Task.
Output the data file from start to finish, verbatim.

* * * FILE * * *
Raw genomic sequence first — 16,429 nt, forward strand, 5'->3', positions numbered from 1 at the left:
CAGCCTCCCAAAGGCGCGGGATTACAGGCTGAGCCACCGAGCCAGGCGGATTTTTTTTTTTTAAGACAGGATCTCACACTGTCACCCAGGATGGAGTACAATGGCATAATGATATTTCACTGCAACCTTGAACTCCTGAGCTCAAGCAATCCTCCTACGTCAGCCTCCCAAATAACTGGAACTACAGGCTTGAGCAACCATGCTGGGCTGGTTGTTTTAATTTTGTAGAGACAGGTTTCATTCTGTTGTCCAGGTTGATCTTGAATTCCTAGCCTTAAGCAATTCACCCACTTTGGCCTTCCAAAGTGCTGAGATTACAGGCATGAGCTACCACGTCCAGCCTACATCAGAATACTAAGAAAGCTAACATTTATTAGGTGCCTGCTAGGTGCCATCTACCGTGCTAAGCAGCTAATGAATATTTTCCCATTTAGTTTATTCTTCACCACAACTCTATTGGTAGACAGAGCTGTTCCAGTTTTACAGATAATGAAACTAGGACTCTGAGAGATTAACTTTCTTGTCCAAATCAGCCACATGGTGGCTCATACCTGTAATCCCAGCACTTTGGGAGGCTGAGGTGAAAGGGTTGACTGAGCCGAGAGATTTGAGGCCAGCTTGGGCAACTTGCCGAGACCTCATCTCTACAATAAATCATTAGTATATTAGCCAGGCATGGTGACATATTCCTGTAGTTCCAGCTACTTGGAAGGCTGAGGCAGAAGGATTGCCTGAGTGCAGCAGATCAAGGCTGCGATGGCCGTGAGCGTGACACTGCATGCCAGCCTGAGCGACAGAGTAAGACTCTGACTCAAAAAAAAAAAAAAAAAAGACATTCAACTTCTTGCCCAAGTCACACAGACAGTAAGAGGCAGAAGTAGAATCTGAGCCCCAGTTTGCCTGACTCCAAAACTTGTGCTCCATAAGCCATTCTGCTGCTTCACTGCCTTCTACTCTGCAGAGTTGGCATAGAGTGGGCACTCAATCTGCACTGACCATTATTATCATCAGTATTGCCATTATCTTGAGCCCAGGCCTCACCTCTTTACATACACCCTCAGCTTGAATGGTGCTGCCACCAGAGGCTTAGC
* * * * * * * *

Raw genomic sequence first — 16,429 nt, forward strand, 5'->3', positions numbered from 1 at the left:
CAGCCTCCCAAAGGCGCGGGATTACAGGCTGAGCCACCGAGCCAGGCGGATTTTTTTTTTTTAAGACAGGATCTCACACTGTCACCCAGGATGGAGTACAATGGCATAATGATATTTCACTGCAACCTTGAACTCCTGAGCTCAAGCAATCCTCCTACGTCAGCCTCCCAAATAACTGGAACTACAGGCTTGAGCAACCATGCTGGGCTGGTTGTTTTAATTTTGTAGAGACAGGTTTCATTCTGTTGTCCAGGTTGATCTTGAATTCCTAGCCTTAAGCAATTCACCCACTTTGGCCTTCCAAAGTGCTGAGATTACAGGCATGAGCTACCACGTCCAGCCTACATCAGAATACTAAGAAAGCTAACATTTATTAGGTGCCTGCTAGGTGCCATCTACCGTGCTAAGCAGCTAATGAATATTTTCCCATTTAGTTTATTCTTCACCACAACTCTATTGGTAGACAGAGCTGTTCCAGTTTTACAGATAATGAAACTAGGACTCTGAGAGATTAACTTTCTTGTCCAAATCAGCCACATGGTGGCTCATACCTGTAATCCCAGCACTTTGGGAGGCTGAGGTGAAAGGGTTGACTGAGCCGAGAGATTTGAGGCCAGCTTGGGCAACTTGCCGAGACCTCATCTCTACAATAAATCATTAGTATATTAGCCAGGCATGGTGACATATTCCTGTAGTTCCAGCTACTTGGAAGGCTGAGGCAGAAGGATTGCCTGAGTGCAGCAGATCAAGGCTGCGATGGCCGTGAGCGTGACACTGCATGCCAGCCTGAGCGACAGAGTAAGACTCTGACTCAAAAAAAAAAAAAAAAAAGACATTCAACTTCTTGCCCAAGTCACACAGACAGTAAGAGGCAGAAGTAGAATCTGAGCCCCAGTTTGCCTGACTCCAAAACTTGTGCTCCATAAGCCATTCTGCTGCTTCACTGCCTTCTACTCTGCAGAGTTGGCATAGAGTGGGCACTCAATCTGCACTGACCATTATTATCATCAGTATTGCCATTATCTTGAGCCCAGGCCTCACCTCTTTACATACACCCTCAGCTTGAATGGTGCTGCCACCAGAGGCTTAGC